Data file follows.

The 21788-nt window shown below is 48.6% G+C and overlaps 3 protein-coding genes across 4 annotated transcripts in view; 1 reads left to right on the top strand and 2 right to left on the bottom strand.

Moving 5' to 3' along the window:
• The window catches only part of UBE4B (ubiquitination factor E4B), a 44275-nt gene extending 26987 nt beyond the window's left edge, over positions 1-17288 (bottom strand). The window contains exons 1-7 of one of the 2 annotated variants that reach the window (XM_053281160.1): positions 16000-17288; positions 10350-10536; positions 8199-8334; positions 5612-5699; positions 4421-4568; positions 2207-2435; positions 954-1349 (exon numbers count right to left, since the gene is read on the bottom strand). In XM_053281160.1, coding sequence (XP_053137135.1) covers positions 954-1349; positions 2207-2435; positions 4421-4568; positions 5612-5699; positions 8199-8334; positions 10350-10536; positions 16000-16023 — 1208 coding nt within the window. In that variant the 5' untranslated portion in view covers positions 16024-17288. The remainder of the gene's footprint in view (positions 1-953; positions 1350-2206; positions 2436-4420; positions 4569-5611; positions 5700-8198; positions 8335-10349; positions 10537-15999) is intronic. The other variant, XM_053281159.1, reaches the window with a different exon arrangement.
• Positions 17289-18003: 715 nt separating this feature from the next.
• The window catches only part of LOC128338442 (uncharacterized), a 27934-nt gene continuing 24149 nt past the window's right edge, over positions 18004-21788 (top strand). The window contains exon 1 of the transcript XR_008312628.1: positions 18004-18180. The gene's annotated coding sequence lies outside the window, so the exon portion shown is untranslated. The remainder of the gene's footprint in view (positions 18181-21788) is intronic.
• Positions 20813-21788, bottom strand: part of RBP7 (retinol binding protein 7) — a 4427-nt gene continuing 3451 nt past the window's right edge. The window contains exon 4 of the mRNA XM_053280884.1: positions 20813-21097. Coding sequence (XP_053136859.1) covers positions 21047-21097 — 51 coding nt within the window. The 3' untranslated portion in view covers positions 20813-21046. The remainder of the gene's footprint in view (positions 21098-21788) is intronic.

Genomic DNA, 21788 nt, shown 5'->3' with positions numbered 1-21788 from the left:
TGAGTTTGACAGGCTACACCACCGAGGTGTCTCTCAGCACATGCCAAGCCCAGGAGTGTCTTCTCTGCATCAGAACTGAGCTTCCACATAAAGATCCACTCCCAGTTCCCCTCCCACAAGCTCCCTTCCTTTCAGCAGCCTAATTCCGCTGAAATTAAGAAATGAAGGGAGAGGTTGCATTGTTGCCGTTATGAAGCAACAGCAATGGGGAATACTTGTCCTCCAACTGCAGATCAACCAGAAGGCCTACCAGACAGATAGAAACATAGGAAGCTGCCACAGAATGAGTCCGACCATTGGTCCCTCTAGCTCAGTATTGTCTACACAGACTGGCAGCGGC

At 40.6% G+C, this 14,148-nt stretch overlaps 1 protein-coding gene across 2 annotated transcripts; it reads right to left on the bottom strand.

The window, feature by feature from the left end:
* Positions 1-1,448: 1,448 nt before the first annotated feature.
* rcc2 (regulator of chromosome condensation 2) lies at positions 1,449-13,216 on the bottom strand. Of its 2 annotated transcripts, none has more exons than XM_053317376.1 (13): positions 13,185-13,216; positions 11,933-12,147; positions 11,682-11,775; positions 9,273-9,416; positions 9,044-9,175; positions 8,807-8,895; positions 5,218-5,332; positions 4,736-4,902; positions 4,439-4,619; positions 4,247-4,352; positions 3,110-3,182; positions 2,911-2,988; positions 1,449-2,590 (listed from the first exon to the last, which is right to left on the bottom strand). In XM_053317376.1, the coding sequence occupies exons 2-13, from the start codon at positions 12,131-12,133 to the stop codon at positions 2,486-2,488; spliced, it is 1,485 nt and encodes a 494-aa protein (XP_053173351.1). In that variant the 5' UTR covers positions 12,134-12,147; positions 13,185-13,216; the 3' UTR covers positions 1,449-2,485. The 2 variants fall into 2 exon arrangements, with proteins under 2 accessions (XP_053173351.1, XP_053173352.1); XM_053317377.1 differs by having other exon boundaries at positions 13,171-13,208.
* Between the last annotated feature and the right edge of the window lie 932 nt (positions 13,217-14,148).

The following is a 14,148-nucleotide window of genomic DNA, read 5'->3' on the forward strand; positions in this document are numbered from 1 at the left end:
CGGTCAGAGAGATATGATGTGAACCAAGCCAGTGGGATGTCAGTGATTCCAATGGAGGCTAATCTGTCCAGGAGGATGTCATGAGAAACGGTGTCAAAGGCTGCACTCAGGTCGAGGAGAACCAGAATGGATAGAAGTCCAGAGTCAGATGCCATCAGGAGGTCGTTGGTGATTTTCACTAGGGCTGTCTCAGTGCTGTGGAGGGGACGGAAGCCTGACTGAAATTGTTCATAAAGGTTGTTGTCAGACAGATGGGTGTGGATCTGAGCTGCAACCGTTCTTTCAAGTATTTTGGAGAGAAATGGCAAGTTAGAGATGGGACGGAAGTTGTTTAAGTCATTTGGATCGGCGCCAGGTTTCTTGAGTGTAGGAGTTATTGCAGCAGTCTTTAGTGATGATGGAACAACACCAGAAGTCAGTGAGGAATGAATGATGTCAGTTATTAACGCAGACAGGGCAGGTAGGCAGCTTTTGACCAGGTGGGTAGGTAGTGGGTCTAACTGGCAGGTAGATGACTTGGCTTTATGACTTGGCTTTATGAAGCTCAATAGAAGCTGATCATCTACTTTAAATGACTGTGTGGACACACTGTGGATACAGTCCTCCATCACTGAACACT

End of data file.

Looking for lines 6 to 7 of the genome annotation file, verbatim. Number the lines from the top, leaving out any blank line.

• Positions 20813-21788, bottom strand: part of RBP7 (retinol binding protein 7) — a 4427-nt gene continuing 3451 nt past the window's right edge. The window contains exon 4 of the mRNA XM_053280884.1: positions 20813-21097. Coding sequence (XP_053136859.1) covers positions 21047-21097 — 51 coding nt within the window. The 3' untranslated portion in view covers positions 20813-21046. The remainder of the gene's footprint in view (positions 21098-21788) is intronic.

Genomic DNA, 21788 nt, shown 5'->3' with positions numbered 1-21788 from the left: